Montreal·Point of View

Vaping isn't supposed to be marketed to youth. So why do I see 'ads' for it everywhere?

A CEGEP student describes how marketers are finding ways to reach students through social media algorithms.

Mixing social media and nicotine has sparked big increases in the number of teens trying e-cigarettes

Point of view: The problem with e-cigarettes and social media

3 years ago
Duration 1:22
CEGEP student Tyler Barone talks about Generation Z's relationship with vapes and Juuls.

As a second-year college student in Montreal, I have seen, first-hand, my fair share of nicotine addicts. Everybody I know and come across seems to have been overpowered by the highly addictive substance, despite the efforts of the government to keep nicotine out of the hands of young people. A study done by the New England Journal of Medicine shows that in 2018, about 21 per cent of Grade 12 students in the U.S. vape, up 10 per cent from 2017.

According to Health Canada, 15 per cent of students in grades 10 to 12 used a vaping product in the past 30 days in 2016-17, up from nine per cent in 2014-15. However, there's a dark truth behind what we are seeing, one that is easy to observe as a member of Generation Z.

Today's teenagers have been swept into a realm of non-stop social media madness. Each morning we wake up, check our phones, and are immediately affected by what we see, swarmed by eye-catching titles, chosen specifically for us by marketing algorithms. In early 2015, one of the largest messaging apps on the market, Snapchat, introduced a new interactive feature they called "Discover."

This feature allows users to see hundreds of articles and quick news alerts all in one place, most of which are paired with click-bait titles and enticing cover photos. Third-party publishers began posting articles about vaping and Juuls, a brand of e-cigarette, on their accounts, and these articles made their way onto teenagers' Discover pages. Now doesn't that just sound like the perfect recipe for disaster?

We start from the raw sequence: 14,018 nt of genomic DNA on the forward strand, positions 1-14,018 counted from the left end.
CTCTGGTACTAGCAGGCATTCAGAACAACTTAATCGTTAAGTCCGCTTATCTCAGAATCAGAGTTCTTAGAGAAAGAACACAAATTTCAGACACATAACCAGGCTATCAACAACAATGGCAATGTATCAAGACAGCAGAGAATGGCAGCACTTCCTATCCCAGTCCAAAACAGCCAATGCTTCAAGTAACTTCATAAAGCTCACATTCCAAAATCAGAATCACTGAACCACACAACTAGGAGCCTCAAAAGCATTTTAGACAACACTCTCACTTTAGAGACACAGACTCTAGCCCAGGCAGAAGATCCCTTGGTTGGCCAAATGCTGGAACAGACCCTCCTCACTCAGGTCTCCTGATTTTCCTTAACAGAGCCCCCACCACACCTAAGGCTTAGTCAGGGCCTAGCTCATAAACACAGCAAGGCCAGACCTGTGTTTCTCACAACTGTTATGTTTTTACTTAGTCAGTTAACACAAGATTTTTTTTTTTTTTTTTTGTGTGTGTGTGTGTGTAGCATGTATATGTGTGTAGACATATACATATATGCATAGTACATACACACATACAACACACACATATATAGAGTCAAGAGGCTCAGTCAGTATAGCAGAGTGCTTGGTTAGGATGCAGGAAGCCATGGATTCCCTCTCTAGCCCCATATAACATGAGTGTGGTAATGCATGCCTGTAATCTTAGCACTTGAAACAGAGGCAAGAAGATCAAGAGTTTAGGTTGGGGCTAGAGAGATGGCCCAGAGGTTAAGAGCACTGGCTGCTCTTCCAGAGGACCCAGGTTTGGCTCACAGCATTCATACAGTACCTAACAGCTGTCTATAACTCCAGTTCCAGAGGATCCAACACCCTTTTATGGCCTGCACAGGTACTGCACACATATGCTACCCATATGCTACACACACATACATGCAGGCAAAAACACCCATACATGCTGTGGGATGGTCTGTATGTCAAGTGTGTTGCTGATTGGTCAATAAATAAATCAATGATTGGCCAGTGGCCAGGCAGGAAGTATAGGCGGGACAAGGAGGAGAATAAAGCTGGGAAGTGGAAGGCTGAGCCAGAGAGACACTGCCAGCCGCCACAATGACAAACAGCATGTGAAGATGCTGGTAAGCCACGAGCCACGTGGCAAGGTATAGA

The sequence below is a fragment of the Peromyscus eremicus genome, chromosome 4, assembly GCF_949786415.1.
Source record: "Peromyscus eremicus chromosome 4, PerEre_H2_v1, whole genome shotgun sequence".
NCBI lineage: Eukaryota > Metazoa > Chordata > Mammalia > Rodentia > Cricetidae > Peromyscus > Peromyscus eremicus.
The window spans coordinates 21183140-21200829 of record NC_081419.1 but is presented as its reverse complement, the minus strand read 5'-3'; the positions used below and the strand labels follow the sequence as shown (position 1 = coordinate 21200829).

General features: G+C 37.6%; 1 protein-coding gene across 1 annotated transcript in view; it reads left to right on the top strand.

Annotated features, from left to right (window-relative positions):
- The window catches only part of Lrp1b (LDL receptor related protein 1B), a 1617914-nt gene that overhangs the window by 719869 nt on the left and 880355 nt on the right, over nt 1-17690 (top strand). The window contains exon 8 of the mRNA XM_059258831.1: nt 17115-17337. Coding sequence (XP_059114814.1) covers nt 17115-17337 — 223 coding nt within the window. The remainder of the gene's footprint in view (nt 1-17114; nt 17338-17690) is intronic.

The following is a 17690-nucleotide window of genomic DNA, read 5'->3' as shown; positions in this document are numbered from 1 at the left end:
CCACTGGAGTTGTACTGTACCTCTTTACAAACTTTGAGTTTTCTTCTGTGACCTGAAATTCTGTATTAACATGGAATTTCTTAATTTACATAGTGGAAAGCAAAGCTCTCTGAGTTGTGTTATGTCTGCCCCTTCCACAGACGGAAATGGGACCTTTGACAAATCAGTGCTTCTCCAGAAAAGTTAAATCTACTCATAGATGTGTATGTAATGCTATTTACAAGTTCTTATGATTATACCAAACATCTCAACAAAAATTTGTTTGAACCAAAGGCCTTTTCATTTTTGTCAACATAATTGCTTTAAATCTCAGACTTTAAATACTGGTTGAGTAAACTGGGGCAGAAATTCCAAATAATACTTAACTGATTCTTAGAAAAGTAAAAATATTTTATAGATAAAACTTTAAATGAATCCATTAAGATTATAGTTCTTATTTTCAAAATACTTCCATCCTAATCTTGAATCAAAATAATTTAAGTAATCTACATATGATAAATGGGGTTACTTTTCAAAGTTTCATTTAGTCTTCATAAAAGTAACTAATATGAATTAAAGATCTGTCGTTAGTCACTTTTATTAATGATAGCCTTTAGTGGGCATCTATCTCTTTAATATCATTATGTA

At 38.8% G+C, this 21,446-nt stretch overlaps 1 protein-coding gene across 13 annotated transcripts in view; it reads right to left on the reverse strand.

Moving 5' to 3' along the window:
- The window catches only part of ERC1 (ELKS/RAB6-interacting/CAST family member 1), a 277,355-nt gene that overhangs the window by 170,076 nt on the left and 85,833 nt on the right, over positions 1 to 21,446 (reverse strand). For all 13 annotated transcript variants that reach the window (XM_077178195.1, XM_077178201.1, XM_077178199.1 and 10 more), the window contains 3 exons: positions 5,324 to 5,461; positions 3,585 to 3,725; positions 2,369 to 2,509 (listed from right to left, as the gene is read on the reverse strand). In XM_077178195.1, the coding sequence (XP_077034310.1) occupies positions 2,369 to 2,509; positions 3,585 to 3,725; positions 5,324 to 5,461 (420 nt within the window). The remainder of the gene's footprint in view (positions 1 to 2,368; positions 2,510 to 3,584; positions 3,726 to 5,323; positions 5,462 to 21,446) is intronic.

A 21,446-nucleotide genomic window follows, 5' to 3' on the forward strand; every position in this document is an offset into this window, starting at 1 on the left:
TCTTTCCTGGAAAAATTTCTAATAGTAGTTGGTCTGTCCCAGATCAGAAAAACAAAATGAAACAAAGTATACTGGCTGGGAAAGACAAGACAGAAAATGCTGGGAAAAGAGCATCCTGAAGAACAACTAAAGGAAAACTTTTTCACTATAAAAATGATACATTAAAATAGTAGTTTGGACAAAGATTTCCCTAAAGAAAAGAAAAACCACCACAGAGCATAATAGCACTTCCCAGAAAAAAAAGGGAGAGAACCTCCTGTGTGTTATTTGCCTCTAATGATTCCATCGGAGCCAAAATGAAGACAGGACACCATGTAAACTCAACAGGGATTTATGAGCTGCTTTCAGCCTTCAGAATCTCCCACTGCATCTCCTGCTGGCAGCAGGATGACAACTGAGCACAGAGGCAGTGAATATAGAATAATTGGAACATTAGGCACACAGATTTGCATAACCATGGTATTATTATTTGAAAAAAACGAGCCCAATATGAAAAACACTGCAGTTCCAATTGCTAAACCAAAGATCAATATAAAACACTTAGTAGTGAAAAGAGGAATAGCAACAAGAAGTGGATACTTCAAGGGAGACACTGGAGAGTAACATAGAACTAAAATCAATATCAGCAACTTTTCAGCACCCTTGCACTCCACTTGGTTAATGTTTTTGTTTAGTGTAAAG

A recent example of the story suggestions on Tyler’s explore page. (Submitted by Tyler Barone)

The main ingredient used in vape juice, the fluid used in vaporizers to create the vapour, is of course, nicotine, the same addictive substance found in cigarettes, cigars and chewing tobacco. Addiction can be very overwhelming. Now, take the nicotine and pair it with our increasing reliance on social media. How can we expect to see a decline in the number of teens with vape addictions if we continue to oversaturate their social media with vaping articles everyday? It's like asking a smoker to quit cigarettes and then showing them a pack everyday when they wake up; it just doesn't make sense.

According to Health Canada, the top reason young people take up vaping is seeing their friends do it, but social influences are also a factor. Earlier this year, the federal government announced it wants to limit the visibility of ads about vaping aimed at young people, part of new measures intended to order to curb the rise of vaping. The promotion of vaping products across all media channels, including websites and social media, is already restricted. So then how can the government allow social media platforms to republish articles for hundreds of thousands of teens to see?

Personally, it wasn't the cool flavouring that brought me to vaping, nor was it the modern, chic ads — it was the over-saturation of anti vape and teen vape articles that flood the internet. The constant Snapchat news article depicting one taking a hull from a nicotine delivery device made me very curious. Vape companies like Juul are simply gaining free advertisement for their product by having articles depicting their device plastered on teenagers' phones worldwide.
E-cigarette ads often appear on social media and the messaging can be overwhelming for some teenagers, Barone says. (Justin Sullivan/Getty Images)

I have no doubt in my mind that if these articles ceased to exist, there would be a significant decline in the number of youth choosing to vape, and that's the direction I'd like to see our society go in. And even if we can't stop websites from publishing those articles, we could at least work on not making them readily available to any teen with a cell phone.


Tyler Barone is an 18-year-old CEGEP student living in Montreal. He gained a passion for writing through living abroad for more than two years and travelling Europe. His main topics of interest are politics, music, entertainment and culture.


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